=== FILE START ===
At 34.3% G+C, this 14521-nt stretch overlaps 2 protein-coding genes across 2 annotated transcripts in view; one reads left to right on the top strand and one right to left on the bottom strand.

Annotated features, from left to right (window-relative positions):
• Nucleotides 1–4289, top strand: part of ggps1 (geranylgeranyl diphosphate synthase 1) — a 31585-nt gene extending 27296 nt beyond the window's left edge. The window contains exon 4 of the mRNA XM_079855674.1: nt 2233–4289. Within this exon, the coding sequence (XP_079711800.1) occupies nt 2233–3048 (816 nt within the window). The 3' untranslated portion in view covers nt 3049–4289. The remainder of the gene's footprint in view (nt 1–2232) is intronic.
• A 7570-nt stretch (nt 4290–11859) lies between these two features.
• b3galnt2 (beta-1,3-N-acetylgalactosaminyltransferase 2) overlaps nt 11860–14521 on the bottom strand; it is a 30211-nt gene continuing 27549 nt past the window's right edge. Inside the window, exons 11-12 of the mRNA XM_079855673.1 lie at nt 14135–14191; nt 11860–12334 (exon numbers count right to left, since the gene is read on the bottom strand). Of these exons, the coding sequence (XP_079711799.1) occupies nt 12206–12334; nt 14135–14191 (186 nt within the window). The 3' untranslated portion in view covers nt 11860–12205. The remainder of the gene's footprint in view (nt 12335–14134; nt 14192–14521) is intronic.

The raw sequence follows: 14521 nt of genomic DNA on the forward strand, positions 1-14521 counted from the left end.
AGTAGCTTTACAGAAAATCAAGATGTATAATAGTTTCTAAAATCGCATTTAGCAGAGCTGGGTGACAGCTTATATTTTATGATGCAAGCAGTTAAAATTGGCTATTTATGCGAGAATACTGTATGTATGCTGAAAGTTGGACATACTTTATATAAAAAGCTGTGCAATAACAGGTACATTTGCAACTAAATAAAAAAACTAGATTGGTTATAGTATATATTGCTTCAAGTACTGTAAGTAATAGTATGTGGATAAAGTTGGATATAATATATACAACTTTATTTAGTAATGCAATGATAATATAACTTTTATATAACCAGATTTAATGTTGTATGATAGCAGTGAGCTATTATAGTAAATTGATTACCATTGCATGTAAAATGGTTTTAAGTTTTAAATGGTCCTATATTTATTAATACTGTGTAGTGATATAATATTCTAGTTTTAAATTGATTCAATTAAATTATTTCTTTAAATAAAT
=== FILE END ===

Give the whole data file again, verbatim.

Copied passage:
At 34.3% G+C, this 14521-nt stretch overlaps 2 protein-coding genes across 2 annotated transcripts in view; one reads left to right on the top strand and one right to left on the bottom strand.

Annotated features, from left to right (window-relative positions):
• Nucleotides 1–4289, top strand: part of ggps1 (geranylgeranyl diphosphate synthase 1) — a 31585-nt gene extending 27296 nt beyond the window's left edge. The window contains exon 4 of the mRNA XM_079855674.1: nt 2233–4289. Within this exon, the coding sequence (XP_079711800.1) occupies nt 2233–3048 (816 nt within the window). The 3' untranslated portion in view covers nt 3049–4289. The remainder of the gene's footprint in view (nt 1–2232) is intronic.
• A 7570-nt stretch (nt 4290–11859) lies between these two features.
• b3galnt2 (beta-1,3-N-acetylgalactosaminyltransferase 2) overlaps nt 11860–14521 on the bottom strand; it is a 30211-nt gene continuing 27549 nt past the window's right edge. Inside the window, exons 11-12 of the mRNA XM_079855673.1 lie at nt 14135–14191; nt 11860–12334 (exon numbers count right to left, since the gene is read on the bottom strand). Of these exons, the coding sequence (XP_079711799.1) occupies nt 12206–12334; nt 14135–14191 (186 nt within the window). The 3' untranslated portion in view covers nt 11860–12205. The remainder of the gene's footprint in view (nt 12335–14134; nt 14192–14521) is intronic.

The raw sequence follows: 14521 nt of genomic DNA on the forward strand, positions 1-14521 counted from the left end.
AGTAGCTTTACAGAAAATCAAGATGTATAATAGTTTCTAAAATCGCATTTAGCAGAGCTGGGTGACAGCTTATATTTTATGATGCAAGCAGTTAAAATTGGCTATTTATGCGAGAATACTGTATGTATGCTGAAAGTTGGACATACTTTATATAAAAAGCTGTGCAATAACAGGTACATTTGCAACTAAATAAAAAAACTAGATTGGTTATAGTATATATTGCTTCAAGTACTGTAAGTAATAGTATGTGGATAAAGTTGGATATAATATATACAACTTTATTTAGTAATGCAATGATAATATAACTTTTATATAACCAGATTTAATGTTGTATGATAGCAGTGAGCTATTATAGTAAATTGATTACCATTGCATGTAAAATGGTTTTAAGTTTTAAATGGTCCTATATTTATTAATACTGTGTAGTGATATAATATTCTAGTTTTAAATTGATTCAATTAAATTATTTCTTTAAATAAAT